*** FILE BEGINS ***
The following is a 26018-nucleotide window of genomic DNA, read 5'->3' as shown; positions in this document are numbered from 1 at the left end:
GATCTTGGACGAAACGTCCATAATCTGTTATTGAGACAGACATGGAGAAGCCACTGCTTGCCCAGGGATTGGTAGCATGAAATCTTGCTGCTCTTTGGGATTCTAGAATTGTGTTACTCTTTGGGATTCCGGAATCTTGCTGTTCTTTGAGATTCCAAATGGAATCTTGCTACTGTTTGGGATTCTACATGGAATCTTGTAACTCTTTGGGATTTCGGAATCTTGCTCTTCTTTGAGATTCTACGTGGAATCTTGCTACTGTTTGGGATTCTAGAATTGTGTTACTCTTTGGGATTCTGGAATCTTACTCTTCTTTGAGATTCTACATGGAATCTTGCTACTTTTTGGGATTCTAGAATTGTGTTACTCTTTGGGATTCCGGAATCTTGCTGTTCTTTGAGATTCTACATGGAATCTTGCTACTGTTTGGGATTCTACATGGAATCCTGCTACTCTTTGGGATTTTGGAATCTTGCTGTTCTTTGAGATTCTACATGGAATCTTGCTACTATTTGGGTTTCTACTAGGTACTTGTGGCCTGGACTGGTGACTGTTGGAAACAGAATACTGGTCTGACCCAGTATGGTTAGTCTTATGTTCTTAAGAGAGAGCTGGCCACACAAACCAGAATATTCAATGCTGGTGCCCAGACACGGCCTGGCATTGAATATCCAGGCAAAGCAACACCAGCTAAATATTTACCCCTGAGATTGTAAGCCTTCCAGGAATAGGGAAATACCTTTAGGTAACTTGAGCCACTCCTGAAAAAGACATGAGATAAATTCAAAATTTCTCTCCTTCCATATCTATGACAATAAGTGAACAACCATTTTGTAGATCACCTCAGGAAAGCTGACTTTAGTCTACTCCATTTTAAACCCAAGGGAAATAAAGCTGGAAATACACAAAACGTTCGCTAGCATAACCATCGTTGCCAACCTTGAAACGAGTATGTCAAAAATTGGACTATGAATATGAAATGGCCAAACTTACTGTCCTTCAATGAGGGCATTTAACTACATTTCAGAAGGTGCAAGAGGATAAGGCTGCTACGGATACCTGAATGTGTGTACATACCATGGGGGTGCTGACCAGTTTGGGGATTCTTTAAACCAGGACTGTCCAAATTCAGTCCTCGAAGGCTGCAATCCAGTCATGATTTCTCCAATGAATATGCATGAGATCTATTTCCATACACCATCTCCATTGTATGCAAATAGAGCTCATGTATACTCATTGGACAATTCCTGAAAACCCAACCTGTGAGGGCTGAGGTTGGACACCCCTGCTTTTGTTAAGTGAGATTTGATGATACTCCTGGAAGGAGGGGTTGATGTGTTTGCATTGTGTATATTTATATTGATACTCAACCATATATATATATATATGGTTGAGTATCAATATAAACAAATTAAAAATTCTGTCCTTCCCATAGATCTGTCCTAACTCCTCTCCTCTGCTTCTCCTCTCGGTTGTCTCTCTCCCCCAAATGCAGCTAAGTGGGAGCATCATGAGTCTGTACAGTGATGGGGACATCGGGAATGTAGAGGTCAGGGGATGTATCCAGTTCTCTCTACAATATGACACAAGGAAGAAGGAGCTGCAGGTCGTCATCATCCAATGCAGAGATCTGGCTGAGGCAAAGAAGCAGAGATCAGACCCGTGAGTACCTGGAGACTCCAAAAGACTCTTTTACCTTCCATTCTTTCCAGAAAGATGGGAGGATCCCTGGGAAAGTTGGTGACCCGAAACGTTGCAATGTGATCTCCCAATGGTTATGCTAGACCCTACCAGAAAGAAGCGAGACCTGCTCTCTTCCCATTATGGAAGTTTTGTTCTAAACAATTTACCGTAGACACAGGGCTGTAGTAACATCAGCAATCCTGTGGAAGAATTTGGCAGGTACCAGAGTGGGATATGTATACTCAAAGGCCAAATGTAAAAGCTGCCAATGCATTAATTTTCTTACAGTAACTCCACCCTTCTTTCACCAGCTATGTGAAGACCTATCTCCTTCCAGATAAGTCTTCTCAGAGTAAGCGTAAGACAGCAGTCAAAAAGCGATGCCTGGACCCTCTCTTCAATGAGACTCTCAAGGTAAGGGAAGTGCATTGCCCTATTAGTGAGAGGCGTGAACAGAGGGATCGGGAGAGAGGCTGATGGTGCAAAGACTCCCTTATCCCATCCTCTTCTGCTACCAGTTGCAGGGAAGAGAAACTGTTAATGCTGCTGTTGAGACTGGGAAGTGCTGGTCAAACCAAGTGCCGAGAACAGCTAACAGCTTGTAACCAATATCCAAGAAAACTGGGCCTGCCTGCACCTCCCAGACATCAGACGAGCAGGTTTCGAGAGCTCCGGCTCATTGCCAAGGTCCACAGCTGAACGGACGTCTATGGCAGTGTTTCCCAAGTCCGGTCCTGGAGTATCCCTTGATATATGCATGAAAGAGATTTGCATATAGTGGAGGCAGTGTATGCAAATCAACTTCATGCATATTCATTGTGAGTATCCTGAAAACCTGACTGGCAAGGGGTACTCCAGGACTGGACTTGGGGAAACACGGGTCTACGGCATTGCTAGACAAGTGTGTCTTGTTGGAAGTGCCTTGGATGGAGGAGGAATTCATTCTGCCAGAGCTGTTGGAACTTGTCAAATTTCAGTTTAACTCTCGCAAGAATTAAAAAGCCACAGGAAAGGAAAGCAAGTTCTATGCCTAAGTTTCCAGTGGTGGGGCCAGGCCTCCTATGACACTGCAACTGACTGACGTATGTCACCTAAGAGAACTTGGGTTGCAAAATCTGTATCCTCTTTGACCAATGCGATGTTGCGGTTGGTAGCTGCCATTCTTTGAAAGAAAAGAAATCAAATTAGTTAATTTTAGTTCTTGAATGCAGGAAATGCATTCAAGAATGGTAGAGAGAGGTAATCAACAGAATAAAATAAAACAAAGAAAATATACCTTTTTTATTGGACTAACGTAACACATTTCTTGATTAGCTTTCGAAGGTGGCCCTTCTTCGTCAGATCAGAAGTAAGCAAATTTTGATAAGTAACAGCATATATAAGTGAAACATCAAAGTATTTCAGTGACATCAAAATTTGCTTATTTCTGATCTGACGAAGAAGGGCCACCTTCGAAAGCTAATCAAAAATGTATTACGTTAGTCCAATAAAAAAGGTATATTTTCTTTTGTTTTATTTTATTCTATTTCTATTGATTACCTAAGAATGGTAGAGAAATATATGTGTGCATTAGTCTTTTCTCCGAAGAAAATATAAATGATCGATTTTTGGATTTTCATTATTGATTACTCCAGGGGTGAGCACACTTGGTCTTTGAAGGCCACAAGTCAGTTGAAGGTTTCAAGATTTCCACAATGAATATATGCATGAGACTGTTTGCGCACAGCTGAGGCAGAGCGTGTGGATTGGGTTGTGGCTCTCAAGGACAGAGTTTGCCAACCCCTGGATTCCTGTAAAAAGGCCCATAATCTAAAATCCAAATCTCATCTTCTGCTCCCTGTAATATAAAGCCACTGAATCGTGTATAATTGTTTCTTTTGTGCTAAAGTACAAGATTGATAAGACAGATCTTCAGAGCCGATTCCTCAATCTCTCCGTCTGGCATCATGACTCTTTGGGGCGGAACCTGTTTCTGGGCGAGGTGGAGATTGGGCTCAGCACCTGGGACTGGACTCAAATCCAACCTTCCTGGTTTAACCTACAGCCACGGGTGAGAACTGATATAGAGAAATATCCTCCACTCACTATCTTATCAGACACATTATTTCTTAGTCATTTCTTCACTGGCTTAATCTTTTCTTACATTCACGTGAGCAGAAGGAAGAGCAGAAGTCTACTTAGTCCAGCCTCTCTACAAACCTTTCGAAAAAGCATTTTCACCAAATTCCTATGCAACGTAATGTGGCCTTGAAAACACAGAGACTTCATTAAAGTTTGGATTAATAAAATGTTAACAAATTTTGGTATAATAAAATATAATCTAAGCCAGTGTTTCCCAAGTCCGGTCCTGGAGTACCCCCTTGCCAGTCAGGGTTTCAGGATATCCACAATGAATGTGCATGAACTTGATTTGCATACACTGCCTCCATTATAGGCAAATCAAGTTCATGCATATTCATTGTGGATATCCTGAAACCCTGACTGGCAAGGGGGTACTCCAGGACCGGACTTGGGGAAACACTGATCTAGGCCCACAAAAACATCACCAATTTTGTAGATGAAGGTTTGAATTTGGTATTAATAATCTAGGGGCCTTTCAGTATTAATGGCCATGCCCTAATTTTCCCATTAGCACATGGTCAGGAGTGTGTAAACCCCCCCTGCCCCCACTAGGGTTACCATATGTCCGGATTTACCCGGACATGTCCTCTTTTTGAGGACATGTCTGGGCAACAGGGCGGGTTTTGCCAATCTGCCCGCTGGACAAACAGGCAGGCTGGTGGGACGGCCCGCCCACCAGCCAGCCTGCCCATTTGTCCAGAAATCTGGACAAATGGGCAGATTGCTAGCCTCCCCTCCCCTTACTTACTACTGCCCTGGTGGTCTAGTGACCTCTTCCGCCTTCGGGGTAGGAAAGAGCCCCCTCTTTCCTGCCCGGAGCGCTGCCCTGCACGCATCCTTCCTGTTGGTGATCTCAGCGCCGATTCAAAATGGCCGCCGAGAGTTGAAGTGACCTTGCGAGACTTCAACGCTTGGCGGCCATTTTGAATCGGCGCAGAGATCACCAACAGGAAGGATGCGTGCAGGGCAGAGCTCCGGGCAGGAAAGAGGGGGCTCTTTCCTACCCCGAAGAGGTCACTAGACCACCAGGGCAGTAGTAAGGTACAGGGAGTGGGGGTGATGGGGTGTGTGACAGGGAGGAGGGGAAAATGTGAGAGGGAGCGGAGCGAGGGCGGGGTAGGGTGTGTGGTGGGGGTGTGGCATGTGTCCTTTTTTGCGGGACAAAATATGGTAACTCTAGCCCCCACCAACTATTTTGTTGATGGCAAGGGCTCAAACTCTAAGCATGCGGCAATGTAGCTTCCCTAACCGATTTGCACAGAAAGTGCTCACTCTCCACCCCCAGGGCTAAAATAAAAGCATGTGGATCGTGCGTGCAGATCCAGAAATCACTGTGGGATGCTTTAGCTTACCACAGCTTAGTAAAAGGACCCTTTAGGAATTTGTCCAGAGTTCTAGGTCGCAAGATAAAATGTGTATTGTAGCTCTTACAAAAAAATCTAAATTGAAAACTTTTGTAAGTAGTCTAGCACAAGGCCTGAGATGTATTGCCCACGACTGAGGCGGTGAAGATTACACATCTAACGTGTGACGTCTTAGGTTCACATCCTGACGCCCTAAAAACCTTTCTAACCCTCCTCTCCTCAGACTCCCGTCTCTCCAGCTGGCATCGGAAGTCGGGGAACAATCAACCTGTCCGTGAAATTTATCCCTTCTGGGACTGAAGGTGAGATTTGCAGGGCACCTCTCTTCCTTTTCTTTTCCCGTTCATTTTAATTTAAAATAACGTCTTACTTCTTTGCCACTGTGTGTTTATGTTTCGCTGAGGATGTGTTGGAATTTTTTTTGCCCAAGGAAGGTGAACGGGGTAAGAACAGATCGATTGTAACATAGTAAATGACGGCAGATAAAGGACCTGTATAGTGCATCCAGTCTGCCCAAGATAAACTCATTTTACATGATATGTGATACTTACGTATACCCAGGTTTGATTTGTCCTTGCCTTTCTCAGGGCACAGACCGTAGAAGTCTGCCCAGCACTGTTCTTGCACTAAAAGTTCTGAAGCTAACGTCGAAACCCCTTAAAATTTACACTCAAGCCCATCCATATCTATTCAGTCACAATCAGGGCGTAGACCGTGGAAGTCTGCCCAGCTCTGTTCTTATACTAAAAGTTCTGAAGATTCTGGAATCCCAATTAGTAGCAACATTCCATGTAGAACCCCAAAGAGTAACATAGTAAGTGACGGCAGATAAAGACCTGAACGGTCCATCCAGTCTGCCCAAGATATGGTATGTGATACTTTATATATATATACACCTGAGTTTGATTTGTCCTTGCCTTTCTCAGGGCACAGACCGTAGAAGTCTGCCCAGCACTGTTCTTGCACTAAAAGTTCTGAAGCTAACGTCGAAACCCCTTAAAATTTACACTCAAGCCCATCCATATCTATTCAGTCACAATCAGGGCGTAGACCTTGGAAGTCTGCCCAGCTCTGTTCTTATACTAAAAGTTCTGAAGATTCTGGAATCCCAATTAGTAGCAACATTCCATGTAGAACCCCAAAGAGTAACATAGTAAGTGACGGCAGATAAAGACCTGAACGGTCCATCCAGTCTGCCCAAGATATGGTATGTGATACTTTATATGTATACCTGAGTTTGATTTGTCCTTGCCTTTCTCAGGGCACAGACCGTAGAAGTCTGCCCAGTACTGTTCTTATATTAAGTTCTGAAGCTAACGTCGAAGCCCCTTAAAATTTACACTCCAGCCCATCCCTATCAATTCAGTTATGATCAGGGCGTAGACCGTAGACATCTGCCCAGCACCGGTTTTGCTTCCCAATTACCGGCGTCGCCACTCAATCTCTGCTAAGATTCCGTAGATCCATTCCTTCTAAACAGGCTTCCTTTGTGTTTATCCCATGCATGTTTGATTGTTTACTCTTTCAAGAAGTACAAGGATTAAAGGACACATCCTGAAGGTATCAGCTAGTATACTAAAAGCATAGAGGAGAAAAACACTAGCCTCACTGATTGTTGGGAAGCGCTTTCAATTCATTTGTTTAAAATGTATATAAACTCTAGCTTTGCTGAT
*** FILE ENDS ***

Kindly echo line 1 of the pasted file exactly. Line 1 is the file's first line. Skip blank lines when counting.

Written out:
The following is a 26018-nucleotide window of genomic DNA, read 5'->3' as shown; positions in this document are numbered from 1 at the left end: